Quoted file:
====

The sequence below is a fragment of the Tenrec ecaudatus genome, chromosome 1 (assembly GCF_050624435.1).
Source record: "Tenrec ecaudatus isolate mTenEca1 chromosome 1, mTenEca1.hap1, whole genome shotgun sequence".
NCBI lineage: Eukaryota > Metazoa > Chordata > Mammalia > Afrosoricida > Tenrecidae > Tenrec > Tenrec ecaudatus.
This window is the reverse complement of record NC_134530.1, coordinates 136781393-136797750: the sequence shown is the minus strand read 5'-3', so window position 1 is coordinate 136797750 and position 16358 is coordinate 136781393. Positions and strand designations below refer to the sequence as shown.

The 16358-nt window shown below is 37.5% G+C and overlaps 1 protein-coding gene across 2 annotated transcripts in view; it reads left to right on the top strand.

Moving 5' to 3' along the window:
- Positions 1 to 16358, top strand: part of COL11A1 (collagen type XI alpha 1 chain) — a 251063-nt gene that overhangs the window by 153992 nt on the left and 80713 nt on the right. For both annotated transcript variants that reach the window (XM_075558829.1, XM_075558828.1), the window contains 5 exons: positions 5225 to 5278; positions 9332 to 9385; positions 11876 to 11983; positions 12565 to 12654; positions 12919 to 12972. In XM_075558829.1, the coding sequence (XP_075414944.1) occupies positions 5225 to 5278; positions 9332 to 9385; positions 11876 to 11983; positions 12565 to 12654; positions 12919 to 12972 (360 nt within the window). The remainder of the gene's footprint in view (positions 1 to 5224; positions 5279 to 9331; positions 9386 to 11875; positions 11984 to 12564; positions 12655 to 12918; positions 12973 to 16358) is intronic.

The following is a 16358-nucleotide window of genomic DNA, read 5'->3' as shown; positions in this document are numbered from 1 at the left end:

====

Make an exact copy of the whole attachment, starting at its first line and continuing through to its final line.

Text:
The sequence below is a fragment of the Tenrec ecaudatus genome, chromosome 1 (assembly GCF_050624435.1).
Source record: "Tenrec ecaudatus isolate mTenEca1 chromosome 1, mTenEca1.hap1, whole genome shotgun sequence".
NCBI lineage: Eukaryota > Metazoa > Chordata > Mammalia > Afrosoricida > Tenrecidae > Tenrec > Tenrec ecaudatus.
This window is the reverse complement of record NC_134530.1, coordinates 136781393-136797750: the sequence shown is the minus strand read 5'-3', so window position 1 is coordinate 136797750 and position 16358 is coordinate 136781393. Positions and strand designations below refer to the sequence as shown.

The 16358-nt window shown below is 37.5% G+C and overlaps 1 protein-coding gene across 2 annotated transcripts in view; it reads left to right on the top strand.

Moving 5' to 3' along the window:
- Positions 1 to 16358, top strand: part of COL11A1 (collagen type XI alpha 1 chain) — a 251063-nt gene that overhangs the window by 153992 nt on the left and 80713 nt on the right. For both annotated transcript variants that reach the window (XM_075558829.1, XM_075558828.1), the window contains 5 exons: positions 5225 to 5278; positions 9332 to 9385; positions 11876 to 11983; positions 12565 to 12654; positions 12919 to 12972. In XM_075558829.1, the coding sequence (XP_075414944.1) occupies positions 5225 to 5278; positions 9332 to 9385; positions 11876 to 11983; positions 12565 to 12654; positions 12919 to 12972 (360 nt within the window). The remainder of the gene's footprint in view (positions 1 to 5224; positions 5279 to 9331; positions 9386 to 11875; positions 11984 to 12564; positions 12655 to 12918; positions 12973 to 16358) is intronic.

The following is a 16358-nucleotide window of genomic DNA, read 5'->3' as shown; positions in this document are numbered from 1 at the left end: